Wondering what those training terms used on Strava really mean? See our glossary below to learn how to make the most out of your training on Strava.
Your Functional Threshold Power (FTP) is the maximum average power that you can hold for one continuous hour. For example, if you were to ride a 40k time trial in 60 minutes at an average power of 275W, your FTP would be 275W.
FTP is the keystone to training with power. It allows Strava to determine how hard a ride is for you. You doing 300W might feel much different than someone less trained doing 300W and FTP allows us to gauge just how hard segments, rides, and even weeks or months of training were for you!
Calculating Your FTP
We recommend you test for your FTP at least every few weeks to a month while you're training. Here are some tips to get the most out of your FTP testing:
It's extremely taxing on your body (and your training program) to continuously push out 60-minute max efforts. It's also difficult to find a stretch of road where you can ride for 60 minutes uninterrupted and maintain a steady wattage. Thus, the easiest way to calculate your FTP is to test your best average power for 20 minutes. We believe 20 minutes is enough time to stress the same physiological systems as a 60-minute effort would and it is easier to consistently do within your season.
- Try to reproduce the same conditions for each test — this means use the same stretch of road or always use the same trainer/rollers
- Make sure you are fresh (the previous few days should be light in terms of training load)
- Properly warm-up
Weighted Average Power
When you ride with a power meter, you'll notice how your power jumps all over the place based on the terrain, grade, wind, and other factors. Weighted Average Power looks at all of this variation and provides an average power for your ride that is a better indicator of your effort than simply taking your average power. It is our best guess at your average power if you rode at the exact same wattage the entire ride.
Total Work, expressed in kilojoules (kJ), is simply the sum of the watts generated during your ride. There is a close 1–to–1 ratio with Total Work and Calories expended during a ride.
Intensity is our way of showing how difficult a ride was as compared to your FTP. We look at your Weighted Average Power for the ride and compare it to your FTP. If your Weighted Average Power was 250W and your FTP 300W, the Intensity would 83%. It's very possible to have an Intensity of over 100% if the ride was shorter than an hour.
- Endurance / Recovery Ride – 65% and lower
- Moderate Ride – 65-80%
- Tempo Ride – 80-95%
- Time Trial or Race – 95-105%
- Short Time Trial or Race – 105% and higher
Intensity on Segments gives you a simple visual indication of how hard you went on a given segment by comparing the effort with your best power for the duration of that segment over the last 6 weeks.
For example, if you maintained 300W for a 10-minute segment and your best 10-minute power over the past 6 weeks was 330W, your segment intensity will be 90%.
We calculate Training Load by comparing your power during your ride to your FTP and determining how much load you put on your body during the workout. Training Load is a great way to determine how much rest you need after your workouts. The guide below will tell you how long after a workout it will take you to fully recover:
- About 24 hours – 125 and lower
- 36-48 hours – 125-250
- At least 3 days – 250-400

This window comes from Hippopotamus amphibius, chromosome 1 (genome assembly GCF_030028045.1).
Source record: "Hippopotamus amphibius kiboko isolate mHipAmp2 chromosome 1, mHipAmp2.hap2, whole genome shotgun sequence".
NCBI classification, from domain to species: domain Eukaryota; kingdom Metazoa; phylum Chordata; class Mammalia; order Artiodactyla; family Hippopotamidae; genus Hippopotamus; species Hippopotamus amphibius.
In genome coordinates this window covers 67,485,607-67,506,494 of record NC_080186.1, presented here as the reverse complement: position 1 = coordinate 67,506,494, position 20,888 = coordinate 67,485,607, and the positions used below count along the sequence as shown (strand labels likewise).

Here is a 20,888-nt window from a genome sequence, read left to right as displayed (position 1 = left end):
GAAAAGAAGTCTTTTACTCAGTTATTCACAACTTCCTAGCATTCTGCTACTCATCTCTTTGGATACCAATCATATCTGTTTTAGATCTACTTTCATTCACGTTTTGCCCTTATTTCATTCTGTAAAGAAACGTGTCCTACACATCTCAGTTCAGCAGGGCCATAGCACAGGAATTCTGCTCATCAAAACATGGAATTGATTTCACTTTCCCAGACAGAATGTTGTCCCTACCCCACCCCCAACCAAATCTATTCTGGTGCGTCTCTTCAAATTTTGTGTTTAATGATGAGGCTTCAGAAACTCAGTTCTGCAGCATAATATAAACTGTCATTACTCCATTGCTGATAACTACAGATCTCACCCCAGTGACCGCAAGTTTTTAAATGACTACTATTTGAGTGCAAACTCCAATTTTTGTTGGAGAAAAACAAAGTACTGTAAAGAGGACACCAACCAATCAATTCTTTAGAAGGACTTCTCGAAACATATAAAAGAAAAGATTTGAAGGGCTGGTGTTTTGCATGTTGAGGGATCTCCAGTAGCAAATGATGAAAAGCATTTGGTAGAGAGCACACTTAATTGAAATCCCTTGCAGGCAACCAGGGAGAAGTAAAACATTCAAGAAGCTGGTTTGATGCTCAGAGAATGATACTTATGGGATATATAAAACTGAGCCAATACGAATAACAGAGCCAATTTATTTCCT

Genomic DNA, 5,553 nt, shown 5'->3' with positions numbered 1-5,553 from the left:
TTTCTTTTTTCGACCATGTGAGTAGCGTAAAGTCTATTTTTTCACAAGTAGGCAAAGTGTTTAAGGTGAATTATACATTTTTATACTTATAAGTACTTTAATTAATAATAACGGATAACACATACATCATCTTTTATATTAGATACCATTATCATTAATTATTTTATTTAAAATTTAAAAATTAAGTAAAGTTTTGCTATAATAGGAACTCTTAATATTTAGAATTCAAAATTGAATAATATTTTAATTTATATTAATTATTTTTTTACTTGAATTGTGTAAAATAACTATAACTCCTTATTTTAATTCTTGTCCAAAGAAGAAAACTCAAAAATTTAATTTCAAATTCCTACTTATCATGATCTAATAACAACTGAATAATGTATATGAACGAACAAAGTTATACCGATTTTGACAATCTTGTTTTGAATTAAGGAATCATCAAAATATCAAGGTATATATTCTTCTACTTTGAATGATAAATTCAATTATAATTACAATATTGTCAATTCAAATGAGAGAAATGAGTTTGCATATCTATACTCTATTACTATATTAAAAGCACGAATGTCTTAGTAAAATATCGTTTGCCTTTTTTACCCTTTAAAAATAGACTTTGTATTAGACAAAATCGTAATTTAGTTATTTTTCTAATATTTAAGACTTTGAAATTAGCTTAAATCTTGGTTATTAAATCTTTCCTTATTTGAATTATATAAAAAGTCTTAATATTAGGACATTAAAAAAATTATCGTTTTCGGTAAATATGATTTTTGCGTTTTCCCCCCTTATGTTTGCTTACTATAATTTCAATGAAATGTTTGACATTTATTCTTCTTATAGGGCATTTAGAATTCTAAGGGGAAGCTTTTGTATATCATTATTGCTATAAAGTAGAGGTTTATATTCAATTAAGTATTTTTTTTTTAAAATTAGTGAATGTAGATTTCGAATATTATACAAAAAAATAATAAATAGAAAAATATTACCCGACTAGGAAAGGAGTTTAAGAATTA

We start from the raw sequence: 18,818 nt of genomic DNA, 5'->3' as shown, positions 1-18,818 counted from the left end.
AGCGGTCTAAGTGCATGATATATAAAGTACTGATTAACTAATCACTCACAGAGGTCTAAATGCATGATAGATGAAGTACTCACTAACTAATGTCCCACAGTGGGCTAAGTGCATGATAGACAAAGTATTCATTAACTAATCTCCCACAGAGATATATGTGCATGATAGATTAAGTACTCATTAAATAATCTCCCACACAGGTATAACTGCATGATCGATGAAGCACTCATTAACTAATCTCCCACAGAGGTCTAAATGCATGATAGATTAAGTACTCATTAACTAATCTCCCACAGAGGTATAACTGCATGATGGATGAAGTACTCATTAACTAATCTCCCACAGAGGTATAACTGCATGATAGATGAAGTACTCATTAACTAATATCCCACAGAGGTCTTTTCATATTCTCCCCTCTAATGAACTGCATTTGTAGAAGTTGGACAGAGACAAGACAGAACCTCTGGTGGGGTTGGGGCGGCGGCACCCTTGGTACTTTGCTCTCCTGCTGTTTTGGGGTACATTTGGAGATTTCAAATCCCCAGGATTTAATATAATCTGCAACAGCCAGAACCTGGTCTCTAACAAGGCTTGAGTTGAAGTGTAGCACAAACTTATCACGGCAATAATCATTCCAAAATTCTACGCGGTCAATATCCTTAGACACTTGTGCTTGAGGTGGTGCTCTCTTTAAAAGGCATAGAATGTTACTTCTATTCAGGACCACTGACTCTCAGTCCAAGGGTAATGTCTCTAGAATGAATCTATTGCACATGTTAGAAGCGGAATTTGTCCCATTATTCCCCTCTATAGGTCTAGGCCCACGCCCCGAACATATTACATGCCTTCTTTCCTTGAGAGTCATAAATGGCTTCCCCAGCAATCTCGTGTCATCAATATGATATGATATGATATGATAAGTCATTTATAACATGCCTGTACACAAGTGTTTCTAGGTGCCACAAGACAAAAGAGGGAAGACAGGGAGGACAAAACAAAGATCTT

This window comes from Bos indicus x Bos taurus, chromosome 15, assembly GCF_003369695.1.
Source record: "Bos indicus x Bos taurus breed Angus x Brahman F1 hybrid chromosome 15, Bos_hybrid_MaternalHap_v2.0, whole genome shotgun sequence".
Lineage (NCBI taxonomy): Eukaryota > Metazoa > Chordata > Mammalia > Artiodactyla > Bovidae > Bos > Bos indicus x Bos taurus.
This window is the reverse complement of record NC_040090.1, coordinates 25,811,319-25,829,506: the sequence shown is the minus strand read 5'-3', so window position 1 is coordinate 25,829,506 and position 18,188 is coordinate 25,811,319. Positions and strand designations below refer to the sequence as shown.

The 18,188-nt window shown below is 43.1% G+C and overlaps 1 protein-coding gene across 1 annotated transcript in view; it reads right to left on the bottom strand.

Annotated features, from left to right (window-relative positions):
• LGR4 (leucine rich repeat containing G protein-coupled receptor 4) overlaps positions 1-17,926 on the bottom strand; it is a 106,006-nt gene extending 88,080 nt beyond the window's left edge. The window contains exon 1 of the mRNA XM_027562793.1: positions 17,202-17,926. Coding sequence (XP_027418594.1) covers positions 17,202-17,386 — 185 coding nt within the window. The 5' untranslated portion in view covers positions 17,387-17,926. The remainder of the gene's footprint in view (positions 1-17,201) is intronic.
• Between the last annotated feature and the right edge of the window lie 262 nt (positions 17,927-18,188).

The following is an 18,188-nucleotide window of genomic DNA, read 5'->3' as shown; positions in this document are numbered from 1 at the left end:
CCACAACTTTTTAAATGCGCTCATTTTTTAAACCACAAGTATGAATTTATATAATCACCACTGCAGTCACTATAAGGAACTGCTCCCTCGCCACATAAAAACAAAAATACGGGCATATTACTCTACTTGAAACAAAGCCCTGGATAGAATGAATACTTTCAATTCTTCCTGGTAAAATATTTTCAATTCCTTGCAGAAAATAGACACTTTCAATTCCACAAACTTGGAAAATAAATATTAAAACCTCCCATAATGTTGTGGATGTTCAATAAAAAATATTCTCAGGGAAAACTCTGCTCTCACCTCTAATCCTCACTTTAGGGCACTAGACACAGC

- At least 5 days – 400+
The Power Curve shows your best average power for time periods of 1 second up to the length of your ride. We search your entire ride and find these best efforts and you can compare them with your best efforts for your last 6 weeks, the current year, o years in the past.
The Power Curve can be displayed in Watts (W) or Watts per Kilogram (W/kg.)
While the Power Curve shows your best efforts for given periods of time, Power Zone charts take each 1 second of power of your ride and put it into a bucket. The buckets are based on your FTP and are as follows:
- Active Recovery (<54% FTP) – Social pace with very little physiological effect on your body. Can be used in between intervals and for recovery rides.
- Endurance (55% - 74% FTP) – Easy pace that you could ride all day long. A conversation is still possible with little concentration required.
- Tempo (75% - 89% FTP) – Brisk pace that can be maintained for a few hours that requires concentration when riding alone. Breathing in tempo is rhythmic and may become strained at the upper end of this zone.
- Threshold (90% - 104% FTP) – Moderate to hard effort and leg sensations that can be maintained for up to 1 hour. A conversation is difficult and concentration is required.
- VO2Max (105% - 120% FTP) – Power that is primarily taxing your VO2Max system. Leg sensations are high and conversation is not possible. VO2Max can be maintained for 3-8 minutes.
- Anaerobic (120% - 149% FTP) – Extremely hard efforts with severe leg sensations that can be maintained for 30 seconds up to 3 minutes.
- Neuromuscular (>150% FTP) – Sprinting power that is taxing your neuromuscular system and can be maintained for 1-20 seconds.
While fitness is a complicated concept, it can be simplified to just an accumulation of training. The Fitness Score is calculated using Training Load, to measure your daily training, and an impulse-response model to quantify its effect over time. This will intuitively capture the building up of fitness, as well as the loss of fitness during a break.
Conceptually, fatigue is easy to understand; it's that tired feeling which limits your performance. We model it the same way as fitness, but on a shorter time scale. You'll notice the score go up quickly after a couple of hard days, but also go down quickly as you take a few days off.
Being in form, or "peaking," happens when one is very fit but not fatigued. Here we model this as the difference between your Fitness Score and your Fatigue Score.